Date: Wed, 30 Apr 2003 09:29:00 -0400 From: David Towson <SpamSink at comcast.net> Subject: In HBD 4233, Bill Tobler asks for suggestions for automatically controlling sparge water level. Go to www.grainger.com and enter "float valve" as the product search key. There are a number of items available, and at least some of them are quite inexpensive. But remember, these will only be reliable with water going through them. If any grain bits get in there, the show's over. Dave Towson in Bel Air, Maryland Email: dtowson at comcast dot net Return to table of contents
Date: Wed, 30 Apr 2003 9:44:00 -0400 From: Jim Larsen <jal7 at cox.net> Subject: Re: Two or three things Wil Kolb asks about getting the rust stain off the bottom of his ten-gallon cornie. I have no first-hand experience with this, but I do have a couple recommendations: Bar Keepers Friend has cleaned every stainless surface I've tried it on. Really the cat's meow. Naval Jelly is phosphoric acid in a gelatinized form. Outstanding for removing rust, as long as you keep the contact time under 20 minutes. (It can pit the surface.) I do not know how it works on stainless. Use a sturdy toilet brush (preferably a new one) to reach the bottom of the keg. This is my standard keg-cleaning tool. Let us know how you do get the stain off. Jim Larsen 625.1, 280.5 Apparent Rennerian aka Omaha, NE Return to table of contents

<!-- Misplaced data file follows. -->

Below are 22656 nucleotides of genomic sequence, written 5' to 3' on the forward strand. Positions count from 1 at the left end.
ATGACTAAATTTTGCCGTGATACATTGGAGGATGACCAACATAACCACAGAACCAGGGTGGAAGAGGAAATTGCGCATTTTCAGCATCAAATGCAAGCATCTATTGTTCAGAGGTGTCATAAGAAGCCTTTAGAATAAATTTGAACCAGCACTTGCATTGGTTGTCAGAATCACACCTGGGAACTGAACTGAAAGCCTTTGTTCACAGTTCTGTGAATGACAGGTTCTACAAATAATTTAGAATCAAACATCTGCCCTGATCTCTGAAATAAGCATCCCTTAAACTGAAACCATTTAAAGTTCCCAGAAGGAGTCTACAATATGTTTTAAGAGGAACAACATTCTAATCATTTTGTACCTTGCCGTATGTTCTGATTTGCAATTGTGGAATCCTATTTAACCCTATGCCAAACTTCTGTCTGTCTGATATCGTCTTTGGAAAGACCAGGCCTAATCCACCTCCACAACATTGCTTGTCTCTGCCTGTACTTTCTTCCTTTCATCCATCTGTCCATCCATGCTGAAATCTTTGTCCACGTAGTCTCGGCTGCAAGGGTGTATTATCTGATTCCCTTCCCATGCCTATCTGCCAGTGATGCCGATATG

Date: Wed, 30 Apr 2003 09:58:15 -0400 From: Jeff Renner <jeffrenner at comcast.net> Subject: Re: First Wort Hopping "Doug Hurst" <DougH at theshowdept.com> wrote from Chicago, IL: >Joel asks about Mash hopping: "If the wort goes through >the boil, wouldn't all the acids isomerize and the flavor oils boil >off." > >Our own Marc Sedam has a good description of Mash Hopping on the Paddock >Wood website: >http://www.paddockwood.com/guide_mash_hopping_sedam.html Doug has confused two distinct, non-standard hopping techniques. In mash hopping, the hops are blended in with the grains for the mash, but they are not boiled, although anything that has been extracted does. in first wort hopping, the hops are added to the first wort that runs off the mash and steep throughout the lauter, and are then boiled. owever, he has it right when he writes: >Apparently the hop oils are not lost during the boil. The process is >not well understood. Former HBDer Dave Draper has a good summary (as of 1997) at http://hbd.org/~ddraper/beer/1stwort.html It's a great technique with some hops and for some styles. It delivers an amazing amount of hop flavor to the finished beer. I have two young Classic American Pilsners (one for my son's homecoming from the war where he was an F/A-18 pilot flying off the USS Abraham Lincoln over Baghdad) and one for the NHC in Chicago June 19-21. At this point they have almost too much Saaz flavor, but I know it will soften to blend with the whole flavor profile. The older one is ahead of the younger one. BTW, have you made plans to attend the NHC yet? It looks like the Chicago clubs are putting together a fantastic time, and other clubs are competing for the best showing at the club night and the hospitality room. And Michael Jackson will be there. See http://www.beertown.org/events/hbc/index.html Jeff - -- Jeff Renner in Ann Arbor, Michigan USA, JeffRenner at comcast.net "One never knows, do one?" Fats Waller, American Musician, 1904-1943 Return to table of contents